“I could say, ‘Yes. Period,’ but that would be too short a response,” the Pope said. “I recommend everyone read the presentation made by Cardinal (Christoph) Schoenborn” at the Vatican news conference presenting the document. The cardinal, archbishop of Vienna, had said the document represented “true innovations, but no break” with Church tradition.
Still, the Pope said, much of the news media focused so much on the question of Communion for the divorced that they skewed the public’s perception of the 2014 and 2015 meetings of the Synod of Bishops.
“Since I’m not a saint, this annoyed me and then saddened me,” the Pope said. “Don’t they understand that the family throughout the world is in crisis?”
“The family is the foundation of society,” Pope Francis said. The great problems include a reluctance by young people to marry, extremely low birth rates in Europe, unemployment, poverty — “those are the big problems.”
(end Cindy Wooden story)
Here are more photos from the Pope’s trip today.
Syrian refugees are welcomed as they arrive at the St. Egidio Community in Rome after flying back with the Pope. The Roman Catholic charity Sant’Egidio, which is providing the refugees with preliminary assistance, welcomed them at their headquarters in Rome’s Trastevere neighbourhood. In the background you can see the facade, mosaics and belltower of the Church of Santa Maria in Trastevere, considered the oldest church in the world dedicated to the Virgin Mary. it is also believed that the first Christians in Rome in the time of St. Peter lived in this part of Rome. Photograph: Alessandra Tarantino/AP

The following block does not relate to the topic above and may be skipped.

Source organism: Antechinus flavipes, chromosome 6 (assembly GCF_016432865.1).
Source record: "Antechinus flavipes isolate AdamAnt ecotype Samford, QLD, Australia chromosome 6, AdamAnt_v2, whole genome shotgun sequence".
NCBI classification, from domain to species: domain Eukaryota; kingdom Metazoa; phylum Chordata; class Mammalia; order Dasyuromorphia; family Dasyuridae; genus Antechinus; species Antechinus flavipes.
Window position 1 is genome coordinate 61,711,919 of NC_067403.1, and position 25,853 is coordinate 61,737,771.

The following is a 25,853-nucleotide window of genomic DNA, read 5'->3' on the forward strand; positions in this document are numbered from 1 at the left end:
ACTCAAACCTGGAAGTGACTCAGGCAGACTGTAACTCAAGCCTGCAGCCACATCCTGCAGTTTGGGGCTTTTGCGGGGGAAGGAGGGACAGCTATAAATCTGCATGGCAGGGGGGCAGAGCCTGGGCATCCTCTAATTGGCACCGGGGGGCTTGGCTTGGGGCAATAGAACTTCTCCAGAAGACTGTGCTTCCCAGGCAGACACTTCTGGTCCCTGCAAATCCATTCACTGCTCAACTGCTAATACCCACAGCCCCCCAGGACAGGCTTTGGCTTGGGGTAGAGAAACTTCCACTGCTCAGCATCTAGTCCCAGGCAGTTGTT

Pope’s In-Flight Press Conference Today
Here is a Vatican Radio report which contains most of the text of what Pope Francis said today during his 30-minute press conference on the flight back from Lesbos to Rome. (link)
Among the topics touched upon: this morning’s brief meeting with Bernie Sanders — which the Pope says was a courtesy meeting, a “polite” meeting, not an endorsement of the Democratic presidential candidate — and some remarks on his recent apostolic exhortation Amoris Laetitia.
By Vatican Radio
(Vatican Radio) Pope Francis gave a 30-minute press conference on the flight back from Lesbos to Rome on Saturday, sharing thoughts on a wide range of subjects including his opinion regarding the deal between the EU and Turkey, his meeting with Bernie Sanders, the closure of European borders and his recent apostolic exhortation.
The Pope began his traditional ‘conversation’ with journalists aboard the papal plane reflecting on the fact that the visit to Lesbos had had a very strong emotional impact on him.